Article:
Look at it their way: they thought he would devote himself to reducing their cost of living pressures because that’s what he promised. Instead, after a year of rising mortgage pressures and price increases, he made them go out on October 14 to vote against something most people weren’t interested in. Albanese, who’s never far away from reminding them of his hardscrabble upbringing, seemed deaf to their first-order concerns, so they rebuffed him. Worse, once the referendum was done, he seemed to be hobnobbing overseas all the time.
So what does the government do now? A ministerial reshuffle either side of the summer break would be a conventional way of signalling a fresh approach. Does the government spend the first half of 2024 coming up with a bunch of goodies targeted at young mortgage holders and renters, bolstered by a vision of Australia’s future that pulls it together, and then bring the next election forward to the second half of the year before something else goes wrong? That’s how John Howard rolled when things went awry in his first full year as PM. He went large, vowing to remake the tax system. Twelve months later, his treasurer, Peter Costello, revealed a package that included a GST, big income tax cuts and the removal of many state taxes. Howard immediately called an election five months ahead of schedule, which he won.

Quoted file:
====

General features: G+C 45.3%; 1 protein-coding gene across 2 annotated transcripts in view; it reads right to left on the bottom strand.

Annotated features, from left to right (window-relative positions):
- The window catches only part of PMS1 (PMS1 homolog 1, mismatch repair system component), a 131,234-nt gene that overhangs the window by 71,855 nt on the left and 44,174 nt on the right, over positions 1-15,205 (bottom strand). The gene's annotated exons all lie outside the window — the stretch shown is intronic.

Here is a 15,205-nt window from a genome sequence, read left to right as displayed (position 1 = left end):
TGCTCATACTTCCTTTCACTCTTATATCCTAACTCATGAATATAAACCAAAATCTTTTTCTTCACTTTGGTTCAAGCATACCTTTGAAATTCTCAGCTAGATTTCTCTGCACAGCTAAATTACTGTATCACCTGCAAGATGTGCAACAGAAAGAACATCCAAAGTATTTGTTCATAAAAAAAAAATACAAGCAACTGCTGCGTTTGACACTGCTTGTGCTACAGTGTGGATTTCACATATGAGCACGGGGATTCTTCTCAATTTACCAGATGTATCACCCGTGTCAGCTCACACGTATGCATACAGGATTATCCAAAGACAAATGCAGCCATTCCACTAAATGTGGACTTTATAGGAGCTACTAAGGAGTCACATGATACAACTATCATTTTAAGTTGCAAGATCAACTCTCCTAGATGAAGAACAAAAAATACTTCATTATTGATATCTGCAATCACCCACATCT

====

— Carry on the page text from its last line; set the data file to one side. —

Whether Albanese, after having everything his way as leader, will have the humility to admit that he’s in trouble and must change is an open question: how do you stop being flat-footed when you’ve built it into your act? And will voters who’ve turned off him be interested in listening to him again?
If Albanese just keeps doing what he’s been doing, he’s set to join the 21st century prime ministerial one-and-done club.
Shaun Carney is a regular columnist.
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